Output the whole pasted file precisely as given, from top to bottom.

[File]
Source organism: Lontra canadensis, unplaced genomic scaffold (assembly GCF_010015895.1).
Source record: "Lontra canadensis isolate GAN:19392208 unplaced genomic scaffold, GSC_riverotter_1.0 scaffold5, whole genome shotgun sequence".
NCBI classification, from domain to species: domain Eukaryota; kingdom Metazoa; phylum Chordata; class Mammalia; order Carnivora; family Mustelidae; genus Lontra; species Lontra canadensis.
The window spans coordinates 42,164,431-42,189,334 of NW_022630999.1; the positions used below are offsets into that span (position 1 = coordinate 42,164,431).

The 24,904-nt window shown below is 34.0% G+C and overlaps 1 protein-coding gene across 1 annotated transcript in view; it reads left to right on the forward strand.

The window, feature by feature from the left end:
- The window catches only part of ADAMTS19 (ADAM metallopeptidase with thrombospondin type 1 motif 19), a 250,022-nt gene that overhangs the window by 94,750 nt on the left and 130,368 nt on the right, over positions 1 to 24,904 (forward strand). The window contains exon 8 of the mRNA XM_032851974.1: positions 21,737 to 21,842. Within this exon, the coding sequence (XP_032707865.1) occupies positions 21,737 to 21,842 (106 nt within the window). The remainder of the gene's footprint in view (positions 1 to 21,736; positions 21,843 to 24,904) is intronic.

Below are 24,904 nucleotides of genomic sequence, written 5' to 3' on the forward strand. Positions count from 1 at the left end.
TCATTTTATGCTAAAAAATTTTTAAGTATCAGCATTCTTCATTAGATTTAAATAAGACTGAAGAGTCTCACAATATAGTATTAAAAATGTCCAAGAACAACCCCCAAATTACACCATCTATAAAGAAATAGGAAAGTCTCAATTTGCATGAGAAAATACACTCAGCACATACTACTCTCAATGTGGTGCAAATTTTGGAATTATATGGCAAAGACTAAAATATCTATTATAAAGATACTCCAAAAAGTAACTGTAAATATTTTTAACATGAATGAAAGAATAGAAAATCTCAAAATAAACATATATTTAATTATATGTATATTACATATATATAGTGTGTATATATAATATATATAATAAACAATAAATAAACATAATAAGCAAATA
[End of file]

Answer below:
Source organism: Lontra canadensis, unplaced genomic scaffold (assembly GCF_010015895.1).
Source record: "Lontra canadensis isolate GAN:19392208 unplaced genomic scaffold, GSC_riverotter_1.0 scaffold5, whole genome shotgun sequence".
NCBI classification, from domain to species: domain Eukaryota; kingdom Metazoa; phylum Chordata; class Mammalia; order Carnivora; family Mustelidae; genus Lontra; species Lontra canadensis.
The window spans coordinates 42,164,431-42,189,334 of NW_022630999.1; the positions used below are offsets into that span (position 1 = coordinate 42,164,431).

The 24,904-nt window shown below is 34.0% G+C and overlaps 1 protein-coding gene across 1 annotated transcript in view; it reads left to right on the forward strand.

The window, feature by feature from the left end:
- The window catches only part of ADAMTS19 (ADAM metallopeptidase with thrombospondin type 1 motif 19), a 250,022-nt gene that overhangs the window by 94,750 nt on the left and 130,368 nt on the right, over positions 1 to 24,904 (forward strand). The window contains exon 8 of the mRNA XM_032851974.1: positions 21,737 to 21,842. Within this exon, the coding sequence (XP_032707865.1) occupies positions 21,737 to 21,842 (106 nt within the window). The remainder of the gene's footprint in view (positions 1 to 21,736; positions 21,843 to 24,904) is intronic.

Below are 24,904 nucleotides of genomic sequence, written 5' to 3' on the forward strand. Positions count from 1 at the left end.
TCATTTTATGCTAAAAAATTTTTAAGTATCAGCATTCTTCATTAGATTTAAATAAGACTGAAGAGTCTCACAATATAGTATTAAAAATGTCCAAGAACAACCCCCAAATTACACCATCTATAAAGAAATAGGAAAGTCTCAATTTGCATGAGAAAATACACTCAGCACATACTACTCTCAATGTGGTGCAAATTTTGGAATTATATGGCAAAGACTAAAATATCTATTATAAAGATACTCCAAAAAGTAACTGTAAATATTTTTAACATGAATGAAAGAATAGAAAATCTCAAAATAAACATATATTTAATTATATGTATATTACATATATATAGTGTGTATATATAATATATATAATAAACAATAAATAAACATAATAAGCAAATA